Do You Have Who It Takes?: Managing Talent Risk in a High-Stakes Technical Workforce

Do You Have Who It Takes?: Managing Talent Risk in a High-Stakes Technical Workforce

by Steve Trautman


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Product Details

ISBN-13: 9781626344303
Publisher: Greenleaf Book Group Press
Publication date: 06/06/2017
Sales rank: 1,086,847
Product dimensions: 6.30(w) x 9.00(h) x 1.10(d)

About the Author

Steve Trautman is corporate America’s leading talent risk management expert. He initially pioneered the field of technical knowledge transfer, developing the nationally-recognized gold standard used by blue-chip companies ranging from Aetna to Goodyear, Kroger to Zynga. Building on that foundation, Steve brought his practical, data-driven ideas to talent risk management, creating tools that are straightforward and relevant for even the most complex organizations. Steve and his team at The Steve Trautman Co. have been providing Fortune 500 executives with the simplest, quickest, and most practical solutions for managing their talent risk, especially in highly technical and professionally-skilled teams, for over 20 years.
He is the author of Teach What You Know: A Practical Leader’s Guide to Knowledge Transfer through Peer Mentoring and The Executive Guide to High Impact Talent Management. Steve speaks internationally and provides business leaders with common sense guidance and support.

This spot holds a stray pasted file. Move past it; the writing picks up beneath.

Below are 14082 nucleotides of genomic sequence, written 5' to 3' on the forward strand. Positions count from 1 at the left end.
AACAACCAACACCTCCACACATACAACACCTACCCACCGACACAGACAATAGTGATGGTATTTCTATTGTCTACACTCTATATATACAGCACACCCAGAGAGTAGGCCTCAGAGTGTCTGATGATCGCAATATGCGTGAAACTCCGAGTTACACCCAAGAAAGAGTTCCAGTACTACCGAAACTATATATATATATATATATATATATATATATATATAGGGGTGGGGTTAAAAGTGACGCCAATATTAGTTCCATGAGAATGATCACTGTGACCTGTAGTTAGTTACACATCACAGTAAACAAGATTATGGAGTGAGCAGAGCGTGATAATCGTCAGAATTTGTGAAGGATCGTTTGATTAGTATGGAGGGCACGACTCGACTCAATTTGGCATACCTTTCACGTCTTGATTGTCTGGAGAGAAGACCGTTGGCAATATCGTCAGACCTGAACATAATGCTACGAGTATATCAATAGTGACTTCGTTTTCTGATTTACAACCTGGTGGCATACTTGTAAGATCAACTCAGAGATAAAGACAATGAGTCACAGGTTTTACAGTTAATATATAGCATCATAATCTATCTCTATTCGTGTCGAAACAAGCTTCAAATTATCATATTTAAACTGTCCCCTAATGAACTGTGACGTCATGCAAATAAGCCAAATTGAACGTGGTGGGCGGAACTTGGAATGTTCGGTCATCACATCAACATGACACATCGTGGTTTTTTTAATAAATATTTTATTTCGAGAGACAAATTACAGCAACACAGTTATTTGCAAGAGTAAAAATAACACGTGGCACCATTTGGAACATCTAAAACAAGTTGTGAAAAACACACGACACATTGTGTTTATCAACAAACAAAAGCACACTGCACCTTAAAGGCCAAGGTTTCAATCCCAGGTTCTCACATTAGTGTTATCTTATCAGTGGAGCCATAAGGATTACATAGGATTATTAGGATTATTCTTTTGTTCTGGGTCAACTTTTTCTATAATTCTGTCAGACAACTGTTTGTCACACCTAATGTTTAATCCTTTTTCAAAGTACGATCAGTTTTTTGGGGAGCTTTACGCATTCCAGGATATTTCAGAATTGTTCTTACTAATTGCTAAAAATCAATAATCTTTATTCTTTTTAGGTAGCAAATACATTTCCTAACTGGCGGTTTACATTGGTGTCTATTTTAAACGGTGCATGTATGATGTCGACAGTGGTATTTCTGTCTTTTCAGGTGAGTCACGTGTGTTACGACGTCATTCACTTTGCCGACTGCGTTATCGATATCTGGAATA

Read an Excerpt

Do You Have Who It Takes?

Managing Talent Risk in a High-Stakes Technical Workforce

By Steve Trautman

Greenleaf Book Group Press

Copyright © 2017 The Steve Trautman Co.
All rights reserved.
ISBN: 978-1-62634-430-3


Eight Talent Risk Myths

THERE IS SOME IRONY WHEN EXECUTIVES SAY "PEOPLE ARE OUR MOST important asset," because everyone with a complicated workforce struggles to understand and manage this "most important" asset. Sure, organizations approach the problem with their best HR analytics or hope that a succession plan for the top executives and a little luck will carry them through. But even with all the effort expended, in the end, few can say with justifiable confidence that they will have the workforce they need to execute their business strategy three to thirty-six months from now.

I can't blame you for feeling confused and frustrated by this problem. How many times in the last thirty to forty years has a magical solution come down the pipeline only to be revealed as a giant "flavor of the month" flop? It often feels easier to assume there is no answer and just plow ahead with a big contingency budget and plenty of aspirin — even though you don't accept defeat so readily in other areas of business.